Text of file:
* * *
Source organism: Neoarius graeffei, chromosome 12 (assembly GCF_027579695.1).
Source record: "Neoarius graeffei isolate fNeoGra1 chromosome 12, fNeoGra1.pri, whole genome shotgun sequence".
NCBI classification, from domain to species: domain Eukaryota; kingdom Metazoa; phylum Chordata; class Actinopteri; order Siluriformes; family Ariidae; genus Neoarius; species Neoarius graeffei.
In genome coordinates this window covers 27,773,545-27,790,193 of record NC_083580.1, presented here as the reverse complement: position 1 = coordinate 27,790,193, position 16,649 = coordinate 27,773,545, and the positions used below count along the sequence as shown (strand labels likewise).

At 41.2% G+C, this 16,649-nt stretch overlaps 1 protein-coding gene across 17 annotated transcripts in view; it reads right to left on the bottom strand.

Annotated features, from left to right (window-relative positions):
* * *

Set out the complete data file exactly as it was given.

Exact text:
Source organism: Neoarius graeffei, chromosome 12 (assembly GCF_027579695.1).
Source record: "Neoarius graeffei isolate fNeoGra1 chromosome 12, fNeoGra1.pri, whole genome shotgun sequence".
NCBI classification, from domain to species: domain Eukaryota; kingdom Metazoa; phylum Chordata; class Actinopteri; order Siluriformes; family Ariidae; genus Neoarius; species Neoarius graeffei.
In genome coordinates this window covers 27,773,545-27,790,193 of record NC_083580.1, presented here as the reverse complement: position 1 = coordinate 27,790,193, position 16,649 = coordinate 27,773,545, and the positions used below count along the sequence as shown (strand labels likewise).

At 41.2% G+C, this 16,649-nt stretch overlaps 1 protein-coding gene across 17 annotated transcripts in view; it reads right to left on the bottom strand.

Annotated features, from left to right (window-relative positions):